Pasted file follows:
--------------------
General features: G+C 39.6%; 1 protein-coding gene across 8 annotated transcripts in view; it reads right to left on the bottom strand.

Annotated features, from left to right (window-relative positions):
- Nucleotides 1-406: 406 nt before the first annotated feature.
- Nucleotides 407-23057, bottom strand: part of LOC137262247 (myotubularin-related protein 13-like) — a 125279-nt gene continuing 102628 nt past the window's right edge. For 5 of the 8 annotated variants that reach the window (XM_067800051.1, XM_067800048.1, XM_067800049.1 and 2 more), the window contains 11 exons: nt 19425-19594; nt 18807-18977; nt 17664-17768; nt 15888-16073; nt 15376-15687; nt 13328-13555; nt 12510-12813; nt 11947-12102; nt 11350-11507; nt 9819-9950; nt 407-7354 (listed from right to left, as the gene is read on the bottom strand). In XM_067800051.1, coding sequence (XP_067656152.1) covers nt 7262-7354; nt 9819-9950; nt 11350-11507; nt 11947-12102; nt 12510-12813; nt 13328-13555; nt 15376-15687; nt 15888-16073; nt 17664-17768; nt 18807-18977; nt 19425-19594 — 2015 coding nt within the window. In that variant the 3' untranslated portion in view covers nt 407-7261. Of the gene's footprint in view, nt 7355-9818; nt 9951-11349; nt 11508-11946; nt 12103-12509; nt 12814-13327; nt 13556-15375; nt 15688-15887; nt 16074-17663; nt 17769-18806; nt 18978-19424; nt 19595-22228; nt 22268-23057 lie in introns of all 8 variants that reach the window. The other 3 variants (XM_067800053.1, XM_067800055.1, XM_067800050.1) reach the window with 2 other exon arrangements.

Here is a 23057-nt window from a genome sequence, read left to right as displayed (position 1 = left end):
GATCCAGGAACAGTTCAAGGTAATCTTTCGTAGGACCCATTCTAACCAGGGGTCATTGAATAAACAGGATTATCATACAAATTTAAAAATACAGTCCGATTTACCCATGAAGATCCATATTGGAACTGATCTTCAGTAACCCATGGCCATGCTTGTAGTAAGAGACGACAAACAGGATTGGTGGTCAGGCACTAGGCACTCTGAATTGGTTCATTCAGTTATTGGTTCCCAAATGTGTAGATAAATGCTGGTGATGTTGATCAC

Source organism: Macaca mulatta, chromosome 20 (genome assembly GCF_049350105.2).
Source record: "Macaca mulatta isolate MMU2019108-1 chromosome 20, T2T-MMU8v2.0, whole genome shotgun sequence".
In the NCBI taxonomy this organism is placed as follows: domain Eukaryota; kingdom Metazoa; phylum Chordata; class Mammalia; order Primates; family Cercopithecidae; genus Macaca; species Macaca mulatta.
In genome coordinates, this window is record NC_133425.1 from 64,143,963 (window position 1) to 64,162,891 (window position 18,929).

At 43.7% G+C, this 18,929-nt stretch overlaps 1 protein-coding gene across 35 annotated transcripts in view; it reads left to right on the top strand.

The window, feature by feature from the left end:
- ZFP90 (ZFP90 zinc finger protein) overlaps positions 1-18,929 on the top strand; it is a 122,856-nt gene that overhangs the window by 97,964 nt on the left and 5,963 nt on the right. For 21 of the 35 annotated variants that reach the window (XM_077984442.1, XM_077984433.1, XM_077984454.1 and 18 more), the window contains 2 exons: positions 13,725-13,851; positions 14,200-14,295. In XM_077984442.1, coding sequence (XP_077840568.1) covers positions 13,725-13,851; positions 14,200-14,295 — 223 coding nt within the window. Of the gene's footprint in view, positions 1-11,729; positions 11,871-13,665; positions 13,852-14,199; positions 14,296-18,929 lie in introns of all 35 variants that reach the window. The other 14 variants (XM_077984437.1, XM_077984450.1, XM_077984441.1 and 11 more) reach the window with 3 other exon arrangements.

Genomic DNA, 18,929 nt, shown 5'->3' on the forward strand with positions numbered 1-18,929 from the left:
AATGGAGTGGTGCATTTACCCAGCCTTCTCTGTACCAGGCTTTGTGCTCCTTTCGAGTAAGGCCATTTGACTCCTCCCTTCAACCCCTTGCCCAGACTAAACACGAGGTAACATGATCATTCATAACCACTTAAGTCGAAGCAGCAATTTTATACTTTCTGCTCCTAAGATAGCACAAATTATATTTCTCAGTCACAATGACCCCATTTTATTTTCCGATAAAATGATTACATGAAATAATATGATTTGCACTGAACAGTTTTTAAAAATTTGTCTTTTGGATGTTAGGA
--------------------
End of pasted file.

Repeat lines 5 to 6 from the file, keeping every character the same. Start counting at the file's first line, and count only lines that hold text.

Here is a 23057-nt window from a genome sequence, read left to right as displayed (position 1 = left end):
GATCCAGGAACAGTTCAAGGTAATCTTTCGTAGGACCCATTCTAACCAGGGGTCATTGAATAAACAGGATTATCATACAAATTTAAAAATACAGTCCGATTTACCCATGAAGATCCATATTGGAACTGATCTTCAGTAACCCATGGCCATGCTTGTAGTAAGAGACGACAAACAGGATTGGTGGTCAGGCACTAGGCACTCTGAATTGGTTCATTCAGTTATTGGTTCCCAAATGTGTAGATAAATGCTGGTGATGTTGATCAC